EMG measures the electrical activity of skeletal muscles while at rest and during contraction, and is used to help determine the health of muscles and neuromuscular junctions (the connections between muscle and nerve).
During an electromyogram, a needle is inserted into a muscle and transmits the muscle signal to a device that provides a readout that can be used in the diagnosis of muscle diseases and diseases like ALS that involve nerve cells.
An additional test — motor unit number estimation (MUNE) — is based on the techniques of NCV and EMG and can quantify the number of motor units in a given muscle. MUNE measurements over time can detect a decline in the number of motor units, reflecting motor neuron loss. MUNE has been used as a secondary outcome measure in some clinical trials.
Measurement of protein levels in blood, spinal fluid, muscle or other tissues can provide insight about the state of disease and also about characteristics that may make someone more or less likely to respond to a treatment. For example, spinal fluid levels of four different interleukin proteins and a protein called granulocyte-monocyte colony stimulating factor have been found to be significantly higher in people with ALS compared to people without ALS.
Protein levels are commonly measured using a test called ELISA (enzyme-linked immunosorbent assay), in which scientists use immune system cells called antibodies to target and bind to the specific protein. After processing, a visual indicator signals the amount of protein in a given sample.
In some cases, the amount of protein may be measured for increase or decrease. In other cases, the measurement might be made to determine the ratio of one protein to another.
Biomarkers in clinical trials
A long line of clinical trials has been conducted for drugs that worked in mice but failed to produce an effect in humans.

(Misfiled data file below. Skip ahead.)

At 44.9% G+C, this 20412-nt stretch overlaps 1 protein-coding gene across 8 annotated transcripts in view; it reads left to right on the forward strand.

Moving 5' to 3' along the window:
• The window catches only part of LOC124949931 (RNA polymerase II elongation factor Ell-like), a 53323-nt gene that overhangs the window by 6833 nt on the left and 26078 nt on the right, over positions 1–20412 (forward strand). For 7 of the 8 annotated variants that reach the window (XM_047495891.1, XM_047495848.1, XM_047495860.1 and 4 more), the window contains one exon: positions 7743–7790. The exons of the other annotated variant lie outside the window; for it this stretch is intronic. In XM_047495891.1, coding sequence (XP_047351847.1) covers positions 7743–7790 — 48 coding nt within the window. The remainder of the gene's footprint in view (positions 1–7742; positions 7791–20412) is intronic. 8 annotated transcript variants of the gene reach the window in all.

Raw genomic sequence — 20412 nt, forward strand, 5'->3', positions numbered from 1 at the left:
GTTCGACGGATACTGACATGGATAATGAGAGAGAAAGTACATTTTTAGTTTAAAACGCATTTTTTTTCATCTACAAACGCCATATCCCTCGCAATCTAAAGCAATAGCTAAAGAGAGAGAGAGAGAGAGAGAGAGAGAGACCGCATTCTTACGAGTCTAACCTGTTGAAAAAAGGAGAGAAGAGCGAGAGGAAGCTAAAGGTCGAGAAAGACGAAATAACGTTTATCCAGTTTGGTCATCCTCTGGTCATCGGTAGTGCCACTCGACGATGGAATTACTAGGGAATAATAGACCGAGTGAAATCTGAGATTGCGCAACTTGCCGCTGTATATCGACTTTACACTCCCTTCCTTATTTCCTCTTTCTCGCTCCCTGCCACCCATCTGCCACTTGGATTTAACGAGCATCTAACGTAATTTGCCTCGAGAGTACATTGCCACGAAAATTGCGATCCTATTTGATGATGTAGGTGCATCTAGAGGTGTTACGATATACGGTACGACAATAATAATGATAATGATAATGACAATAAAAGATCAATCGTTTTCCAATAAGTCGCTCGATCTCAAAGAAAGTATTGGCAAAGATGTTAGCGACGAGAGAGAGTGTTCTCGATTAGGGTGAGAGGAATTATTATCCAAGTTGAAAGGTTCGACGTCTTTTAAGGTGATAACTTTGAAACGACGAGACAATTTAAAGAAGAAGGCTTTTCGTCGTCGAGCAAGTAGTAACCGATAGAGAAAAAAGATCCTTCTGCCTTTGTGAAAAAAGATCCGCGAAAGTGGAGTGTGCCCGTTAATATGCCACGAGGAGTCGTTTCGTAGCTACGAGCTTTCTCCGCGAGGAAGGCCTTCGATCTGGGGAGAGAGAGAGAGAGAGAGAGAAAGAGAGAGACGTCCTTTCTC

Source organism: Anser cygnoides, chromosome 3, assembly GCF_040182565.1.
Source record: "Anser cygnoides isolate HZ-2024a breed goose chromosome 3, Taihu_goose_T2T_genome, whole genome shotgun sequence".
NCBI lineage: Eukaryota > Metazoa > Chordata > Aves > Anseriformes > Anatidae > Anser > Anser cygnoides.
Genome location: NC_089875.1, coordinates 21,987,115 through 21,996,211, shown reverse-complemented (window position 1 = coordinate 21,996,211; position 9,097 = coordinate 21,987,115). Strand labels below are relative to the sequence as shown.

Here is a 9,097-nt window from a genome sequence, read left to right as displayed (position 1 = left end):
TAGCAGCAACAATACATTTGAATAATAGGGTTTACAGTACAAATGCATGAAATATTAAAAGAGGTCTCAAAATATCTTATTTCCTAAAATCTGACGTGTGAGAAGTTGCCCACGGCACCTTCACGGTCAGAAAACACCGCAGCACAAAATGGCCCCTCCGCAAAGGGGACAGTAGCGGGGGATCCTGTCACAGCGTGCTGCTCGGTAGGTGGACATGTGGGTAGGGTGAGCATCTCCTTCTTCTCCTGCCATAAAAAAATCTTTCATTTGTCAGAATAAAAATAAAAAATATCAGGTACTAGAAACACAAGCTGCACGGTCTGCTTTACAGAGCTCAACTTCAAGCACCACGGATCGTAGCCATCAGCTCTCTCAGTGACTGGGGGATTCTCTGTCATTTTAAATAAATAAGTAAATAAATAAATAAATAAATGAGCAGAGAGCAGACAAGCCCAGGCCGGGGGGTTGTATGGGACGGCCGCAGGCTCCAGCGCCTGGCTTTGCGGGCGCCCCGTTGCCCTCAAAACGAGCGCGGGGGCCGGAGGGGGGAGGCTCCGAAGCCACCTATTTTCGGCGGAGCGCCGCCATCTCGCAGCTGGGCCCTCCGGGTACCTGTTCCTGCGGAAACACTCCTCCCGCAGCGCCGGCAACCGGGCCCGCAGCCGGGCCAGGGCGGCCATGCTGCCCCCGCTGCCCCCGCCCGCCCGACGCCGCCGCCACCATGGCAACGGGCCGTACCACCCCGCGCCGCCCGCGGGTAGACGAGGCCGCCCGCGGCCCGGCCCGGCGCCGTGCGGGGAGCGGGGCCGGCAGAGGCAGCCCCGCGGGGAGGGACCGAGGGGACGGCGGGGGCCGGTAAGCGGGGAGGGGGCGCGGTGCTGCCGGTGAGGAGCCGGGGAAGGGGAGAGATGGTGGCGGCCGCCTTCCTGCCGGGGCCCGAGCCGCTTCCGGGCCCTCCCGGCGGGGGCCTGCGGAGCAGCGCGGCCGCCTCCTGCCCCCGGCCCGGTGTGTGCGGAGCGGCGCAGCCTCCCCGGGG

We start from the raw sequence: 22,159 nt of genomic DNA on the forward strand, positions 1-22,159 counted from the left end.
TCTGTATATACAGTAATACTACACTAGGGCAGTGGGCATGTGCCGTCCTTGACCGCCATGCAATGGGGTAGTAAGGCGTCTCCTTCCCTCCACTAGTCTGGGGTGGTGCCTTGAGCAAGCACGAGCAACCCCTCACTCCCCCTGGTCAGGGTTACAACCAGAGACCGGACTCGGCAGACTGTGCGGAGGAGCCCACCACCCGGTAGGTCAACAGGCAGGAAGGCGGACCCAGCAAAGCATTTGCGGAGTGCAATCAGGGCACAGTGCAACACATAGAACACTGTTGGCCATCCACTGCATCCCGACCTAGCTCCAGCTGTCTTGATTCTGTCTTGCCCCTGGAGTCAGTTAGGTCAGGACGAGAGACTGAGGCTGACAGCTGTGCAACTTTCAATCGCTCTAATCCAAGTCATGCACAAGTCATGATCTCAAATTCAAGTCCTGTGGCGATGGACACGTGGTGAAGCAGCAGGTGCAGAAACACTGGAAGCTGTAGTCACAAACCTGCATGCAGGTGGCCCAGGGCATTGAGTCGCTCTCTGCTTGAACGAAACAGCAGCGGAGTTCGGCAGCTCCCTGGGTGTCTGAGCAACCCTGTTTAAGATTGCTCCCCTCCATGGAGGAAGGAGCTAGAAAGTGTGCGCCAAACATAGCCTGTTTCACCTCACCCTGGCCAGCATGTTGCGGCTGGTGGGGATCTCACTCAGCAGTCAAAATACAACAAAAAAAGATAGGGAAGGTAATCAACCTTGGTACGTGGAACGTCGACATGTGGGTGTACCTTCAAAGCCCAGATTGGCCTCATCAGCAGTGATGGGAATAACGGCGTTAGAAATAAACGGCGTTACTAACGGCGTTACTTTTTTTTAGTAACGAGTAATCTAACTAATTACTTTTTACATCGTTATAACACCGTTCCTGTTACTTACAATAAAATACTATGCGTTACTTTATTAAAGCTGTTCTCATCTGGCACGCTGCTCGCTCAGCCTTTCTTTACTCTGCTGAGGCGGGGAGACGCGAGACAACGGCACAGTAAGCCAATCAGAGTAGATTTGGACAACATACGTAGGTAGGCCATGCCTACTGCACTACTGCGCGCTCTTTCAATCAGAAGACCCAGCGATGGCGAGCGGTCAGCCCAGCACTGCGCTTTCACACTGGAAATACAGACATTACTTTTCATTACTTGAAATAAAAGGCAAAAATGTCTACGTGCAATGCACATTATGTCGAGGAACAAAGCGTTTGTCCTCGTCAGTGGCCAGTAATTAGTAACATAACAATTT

“There’ve been huge numbers of failures in ALS clinical trials, and on one hand the failure could be that we just picked the wrong mechanism for people with the disease,” explains neurologist Jeffrey Rothstein, director of both the Robert Packard Center for ALS Research and the MDA/ALS Center at Johns Hopkins University in Baltimore. “That’s one possibility, but the other possibility is that the standard pharmaceutical approach to drug development has not been efficiently used in ALS.”
The standard approach Rothstein refers to, called “target engagement,” is to ask two questions when testing a drug: Does it get to its target, and does it do what it’s supposed to do?
“If you do a trial and the drug, for whatever reason, only works in 10 percent of trial participants,” Rothstein says, “you may miss the valid effects because it’ll fail in the vast majority of patients.”
Rothstein currently is working to develop an experimental therapy designed to target the C9ORF72 gene responsible for some cases of ALS. At the same time, the therapy under development — antisense oligonucleotides, or ASOs — also is being used by Rothstein as a tool to help identify biomarkers able to show whether the treatment is working or not. (See C9ORF72: Bound to Repeat Itself and Antisense Against C9ORF72 in this issue.)
Late-stage drug development
The use of biomarkers as tools in clinical trials allows for more informed decisions and better odds for avoiding a late-stage failure in a drug trial.
Having a readout early in the process can indicate whether the drug is getting to its target and doing what it’s supposed to do. That’s the first step, Rothstein says, toward a better drug trial with a higher chance of success.
In ALS, for example, there may be a number of proteins whose levels are increased in the brain and can be measured in cerebrospinal fluid. If an experimental treatment causes those protein levels to go down, then it’s an indication the treatment may be working.
Such a sign is crucial to late-stage development of promising drug candidates. Most companies working on therapies for diseases such as ALS won’t move forward until they can discover a biomarker that can tell them whether their drug is working or not, Rothstein says. “They don’t want to gamble.”